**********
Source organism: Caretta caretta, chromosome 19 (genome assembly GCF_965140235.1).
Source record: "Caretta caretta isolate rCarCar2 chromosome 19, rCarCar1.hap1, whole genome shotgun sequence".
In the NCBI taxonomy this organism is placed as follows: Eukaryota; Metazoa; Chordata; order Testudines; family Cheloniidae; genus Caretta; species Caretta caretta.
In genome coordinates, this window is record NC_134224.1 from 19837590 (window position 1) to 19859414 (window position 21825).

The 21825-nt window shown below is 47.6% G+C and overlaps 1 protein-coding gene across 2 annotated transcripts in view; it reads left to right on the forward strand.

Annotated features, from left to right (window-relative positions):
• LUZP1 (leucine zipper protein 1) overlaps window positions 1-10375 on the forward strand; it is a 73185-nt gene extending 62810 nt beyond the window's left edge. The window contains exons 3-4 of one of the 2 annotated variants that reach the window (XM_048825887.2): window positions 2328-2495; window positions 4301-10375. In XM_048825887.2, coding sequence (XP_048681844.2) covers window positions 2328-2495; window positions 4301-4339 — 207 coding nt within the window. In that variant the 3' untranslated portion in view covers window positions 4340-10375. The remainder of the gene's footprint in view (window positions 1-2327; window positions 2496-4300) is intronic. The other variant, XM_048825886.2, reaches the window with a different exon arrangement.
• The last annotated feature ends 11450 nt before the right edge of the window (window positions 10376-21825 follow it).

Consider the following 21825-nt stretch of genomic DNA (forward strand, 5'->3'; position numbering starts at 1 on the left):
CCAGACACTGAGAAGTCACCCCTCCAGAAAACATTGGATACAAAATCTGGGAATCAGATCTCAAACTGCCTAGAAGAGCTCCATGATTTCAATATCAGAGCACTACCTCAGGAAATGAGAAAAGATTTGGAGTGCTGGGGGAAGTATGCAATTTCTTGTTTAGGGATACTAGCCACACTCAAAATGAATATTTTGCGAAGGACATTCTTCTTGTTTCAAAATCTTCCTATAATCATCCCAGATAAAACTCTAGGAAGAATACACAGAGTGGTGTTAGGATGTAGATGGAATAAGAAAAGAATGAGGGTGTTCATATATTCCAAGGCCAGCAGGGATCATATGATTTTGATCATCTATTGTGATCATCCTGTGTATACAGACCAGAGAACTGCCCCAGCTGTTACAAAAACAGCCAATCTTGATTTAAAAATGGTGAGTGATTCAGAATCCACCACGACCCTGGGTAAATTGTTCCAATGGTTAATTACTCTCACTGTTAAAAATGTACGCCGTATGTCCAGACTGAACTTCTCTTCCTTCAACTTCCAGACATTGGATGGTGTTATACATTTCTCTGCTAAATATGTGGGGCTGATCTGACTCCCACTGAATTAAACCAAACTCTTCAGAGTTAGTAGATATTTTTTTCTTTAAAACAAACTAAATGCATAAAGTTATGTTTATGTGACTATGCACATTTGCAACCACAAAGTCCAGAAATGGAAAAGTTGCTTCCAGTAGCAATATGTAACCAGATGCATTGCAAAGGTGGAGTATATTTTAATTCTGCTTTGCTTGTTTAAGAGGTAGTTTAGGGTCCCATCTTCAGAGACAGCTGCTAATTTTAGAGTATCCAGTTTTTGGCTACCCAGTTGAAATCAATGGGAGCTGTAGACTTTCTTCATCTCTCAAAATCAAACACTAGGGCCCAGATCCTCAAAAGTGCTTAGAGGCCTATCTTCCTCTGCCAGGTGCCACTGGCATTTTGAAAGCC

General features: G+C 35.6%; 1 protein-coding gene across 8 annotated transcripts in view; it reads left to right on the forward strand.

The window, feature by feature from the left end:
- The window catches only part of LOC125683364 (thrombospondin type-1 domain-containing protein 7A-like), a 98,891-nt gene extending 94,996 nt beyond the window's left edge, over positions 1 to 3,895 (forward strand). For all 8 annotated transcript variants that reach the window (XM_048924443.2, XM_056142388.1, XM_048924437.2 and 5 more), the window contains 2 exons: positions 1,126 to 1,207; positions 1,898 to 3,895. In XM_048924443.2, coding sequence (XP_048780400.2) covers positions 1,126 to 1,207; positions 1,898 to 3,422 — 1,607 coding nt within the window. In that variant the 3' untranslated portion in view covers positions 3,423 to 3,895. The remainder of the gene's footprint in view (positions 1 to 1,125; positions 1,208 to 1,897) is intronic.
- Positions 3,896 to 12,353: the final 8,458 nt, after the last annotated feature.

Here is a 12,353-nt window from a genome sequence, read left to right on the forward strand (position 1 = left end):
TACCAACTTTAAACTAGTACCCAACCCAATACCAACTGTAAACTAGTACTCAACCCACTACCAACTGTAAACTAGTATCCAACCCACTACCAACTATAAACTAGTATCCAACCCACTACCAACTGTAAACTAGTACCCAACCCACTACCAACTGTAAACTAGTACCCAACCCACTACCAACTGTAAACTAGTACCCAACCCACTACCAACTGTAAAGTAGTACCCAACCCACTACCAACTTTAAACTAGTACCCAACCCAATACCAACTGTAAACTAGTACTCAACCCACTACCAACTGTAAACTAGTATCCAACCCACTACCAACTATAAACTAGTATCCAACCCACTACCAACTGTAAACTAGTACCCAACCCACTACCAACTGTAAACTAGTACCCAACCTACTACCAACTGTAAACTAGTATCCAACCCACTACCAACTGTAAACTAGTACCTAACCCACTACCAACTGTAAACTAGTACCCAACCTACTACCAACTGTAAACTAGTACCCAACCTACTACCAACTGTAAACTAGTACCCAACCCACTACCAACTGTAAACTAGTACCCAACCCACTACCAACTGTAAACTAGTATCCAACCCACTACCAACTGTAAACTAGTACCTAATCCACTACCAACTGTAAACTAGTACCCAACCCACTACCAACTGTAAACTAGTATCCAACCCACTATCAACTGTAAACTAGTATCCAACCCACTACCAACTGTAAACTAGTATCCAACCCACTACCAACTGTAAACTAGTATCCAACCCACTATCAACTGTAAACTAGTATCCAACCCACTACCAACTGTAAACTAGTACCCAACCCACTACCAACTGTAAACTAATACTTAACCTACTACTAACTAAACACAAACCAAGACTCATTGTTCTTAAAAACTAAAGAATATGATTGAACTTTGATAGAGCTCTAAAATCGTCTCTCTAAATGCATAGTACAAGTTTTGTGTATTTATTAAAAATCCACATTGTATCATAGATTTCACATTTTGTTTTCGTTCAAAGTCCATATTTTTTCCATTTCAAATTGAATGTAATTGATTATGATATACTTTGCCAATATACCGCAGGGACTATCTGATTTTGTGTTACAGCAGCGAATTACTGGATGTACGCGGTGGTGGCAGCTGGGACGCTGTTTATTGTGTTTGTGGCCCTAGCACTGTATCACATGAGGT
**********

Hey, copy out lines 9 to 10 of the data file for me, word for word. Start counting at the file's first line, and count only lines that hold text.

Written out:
Consider the following 21825-nt stretch of genomic DNA (forward strand, 5'->3'; position numbering starts at 1 on the left):
CCAGACACTGAGAAGTCACCCCTCCAGAAAACATTGGATACAAAATCTGGGAATCAGATCTCAAACTGCCTAGAAGAGCTCCATGATTTCAATATCAGAGCACTACCTCAGGAAATGAGAAAAGATTTGGAGTGCTGGGGGAAGTATGCAATTTCTTGTTTAGGGATACTAGCCACACTCAAAATGAATATTTTGCGAAGGACATTCTTCTTGTTTCAAAATCTTCCTATAATCATCCCAGATAAAACTCTAGGAAGAATACACAGAGTGGTGTTAGGATGTAGATGGAATAAGAAAAGAATGAGGGTGTTCATATATTCCAAGGCCAGCAGGGATCATATGATTTTGATCATCTATTGTGATCATCCTGTGTATACAGACCAGAGAACTGCCCCAGCTGTTACAAAAACAGCCAATCTTGATTTAAAAATGGTGAGTGATTCAGAATCCACCACGACCCTGGGTAAATTGTTCCAATGGTTAATTACTCTCACTGTTAAAAATGTACGCCGTATGTCCAGACTGAACTTCTCTTCCTTCAACTTCCAGACATTGGATGGTGTTATACATTTCTCTGCTAAATATGTGGGGCTGATCTGACTCCCACTGAATTAAACCAAACTCTTCAGAGTTAGTAGATATTTTTTTCTTTAAAACAAACTAAATGCATAAAGTTATGTTTATGTGACTATGCACATTTGCAACCACAAAGTCCAGAAATGGAAAAGTTGCTTCCAGTAGCAATATGTAACCAGATGCATTGCAAAGGTGGAGTATATTTTAATTCTGCTTTGCTTGTTTAAGAGGTAGTTTAGGGTCCCATCTTCAGAGACAGCTGCTAATTTTAGAGTATCCAGTTTTTGGCTACCCAGTTGAAATCAATGGGAGCTGTAGACTTTCTTCATCTCTCAAAATCAAACACTAGGGCCCAGATCCTCAAAAGTGCTTAGAGGCCTATCTTCCTCTGCCAGGTGCCACTGGCATTTTGAAAGCC